We talk a bit about how tricky anxiety is because of the way it can make you doubt yourself and your perceptions, and how hard it is for a person suffering from anxiety to differentiate between healthy instinctive hesitation about something and full-on fear. Nick emphasizes the importance of talking about our mental health in real ways with people we trust. “When I finally started talking about what happened with my heart and how that was impacting me now, it was then that I could connect what was happening to me to PTSD. But it took me a long time to start talking…mental health issues are a huge, huge thing in sports but hardly anybody talks about it.”
Nick credits his family and friends and coach Ben with being the people he can lean on. “I know a lot of people don’t talk about mental health issues – they just kind of block them out – but having people to talk to is the best way to get through it.” Nick has really walked his talk in the past year as he experienced two major setbacks that sidelined him for 2018’s racing season which was supposed to be his premiere. He developed a stress fracture and when recovered from that, developed an infection that landed him back in hospital and took 14 hard-earned pounds of muscle off his body. He just resumed training in January of this year.
“It hasn’t been easy, that’s for sure. It’s been really hard. 2020 seemed so far away and that I had all the time in the world, and then I lost a full season. It’s mentally exhausting. You start to question whether you have enough time, whether or not you’re cut for this, if you’re on the right path…but I have a good support group of friends and the right coach to talk me out of all those thoughts and assure me I’m going to come out bigger, better, faster and stronger – that’s huge.”
When I first reached out to Nick to set up an interview, he responded, “That should work. I might be up on a roof, but I can still talk! Not a problem.” To help with the costs of training, Nick is shovelling snow off roofs. Oh, and designing and locally manufacturing an athletic clothing line called NIKFIT. This on top of training 6 hours a day as well as running elite athlete and kids training camps with Ben. And making time to help others. This past weekend he and Ben were part of a fundraiser for a little girl with cystic fibrosis. All proceeds went to support her needs.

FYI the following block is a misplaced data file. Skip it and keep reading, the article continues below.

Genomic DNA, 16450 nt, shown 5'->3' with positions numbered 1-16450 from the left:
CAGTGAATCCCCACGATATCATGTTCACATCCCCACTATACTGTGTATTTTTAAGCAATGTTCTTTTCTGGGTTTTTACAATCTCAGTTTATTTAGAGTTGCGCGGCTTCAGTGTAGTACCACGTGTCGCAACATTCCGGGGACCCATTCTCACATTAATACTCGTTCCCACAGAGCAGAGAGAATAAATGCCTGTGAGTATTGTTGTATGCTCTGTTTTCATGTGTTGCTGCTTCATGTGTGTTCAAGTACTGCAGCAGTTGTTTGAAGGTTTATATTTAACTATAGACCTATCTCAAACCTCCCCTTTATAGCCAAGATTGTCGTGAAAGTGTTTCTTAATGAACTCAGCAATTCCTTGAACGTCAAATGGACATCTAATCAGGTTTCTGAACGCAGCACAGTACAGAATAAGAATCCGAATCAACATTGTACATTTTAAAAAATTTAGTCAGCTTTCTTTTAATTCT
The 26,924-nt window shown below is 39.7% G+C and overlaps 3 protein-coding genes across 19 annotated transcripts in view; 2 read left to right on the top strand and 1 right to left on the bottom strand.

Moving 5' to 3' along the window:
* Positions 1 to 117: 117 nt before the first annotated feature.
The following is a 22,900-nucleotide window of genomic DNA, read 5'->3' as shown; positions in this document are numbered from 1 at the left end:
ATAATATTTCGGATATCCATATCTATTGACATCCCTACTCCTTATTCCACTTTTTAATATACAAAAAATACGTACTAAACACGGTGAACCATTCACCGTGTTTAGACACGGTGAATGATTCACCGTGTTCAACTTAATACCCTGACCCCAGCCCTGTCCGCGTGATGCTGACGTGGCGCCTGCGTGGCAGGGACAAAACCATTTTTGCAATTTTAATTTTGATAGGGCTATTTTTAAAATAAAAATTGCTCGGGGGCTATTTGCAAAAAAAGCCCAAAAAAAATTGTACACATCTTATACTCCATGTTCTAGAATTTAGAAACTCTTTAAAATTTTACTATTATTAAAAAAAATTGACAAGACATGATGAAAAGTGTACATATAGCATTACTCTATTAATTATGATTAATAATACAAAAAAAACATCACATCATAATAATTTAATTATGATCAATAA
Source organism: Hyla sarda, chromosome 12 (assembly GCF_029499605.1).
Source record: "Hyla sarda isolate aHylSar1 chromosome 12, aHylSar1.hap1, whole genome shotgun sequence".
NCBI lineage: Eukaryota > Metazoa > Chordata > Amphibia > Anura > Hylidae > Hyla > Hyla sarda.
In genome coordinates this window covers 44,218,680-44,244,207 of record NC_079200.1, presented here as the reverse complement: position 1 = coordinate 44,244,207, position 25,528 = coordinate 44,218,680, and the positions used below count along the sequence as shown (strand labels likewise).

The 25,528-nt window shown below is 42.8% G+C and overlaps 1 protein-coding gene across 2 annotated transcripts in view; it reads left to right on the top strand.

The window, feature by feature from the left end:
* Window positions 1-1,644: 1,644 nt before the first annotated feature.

“I pride myself in my work ethic. I would never say I’m the most skilled athlete in the world, but as far as work ethic, it’s very hard to find someone who’s going to work harder than myself.”
I asked Nick what words he might have for anyone struggling with anxiety. He said, “Having anxiety doesn’t make you weak, or any less of a human being. Many people struggle with anxiety, whether it’s during certain situations, or around the clock. The biggest thing is to determine the underlying causes of your anxiety. From there, you need to find ways to distract your mind from worrying or over thinking. The human brain is incredibly powerful and with the right steps, you can overcome just about anything. As stupid as it sounds, when my anxiety shows up on the track, I chew gum. It helps me worry less about my beating heart and keeps me focused on training. Not everyone can benefit from the standard methods of deep breathing and self talk. Find out how to distract the mind and watch your anxiety diminish. You also need to remind yourself that anxiety hasn’t killed you yet, so each time it shows up and you overcome it, put that into your memory bank for next time.”
Thanks, Nick, for sharing your story with us at Unsinkable. We wish you all the best this season and hope to cheer you on at the Olympics in 2020!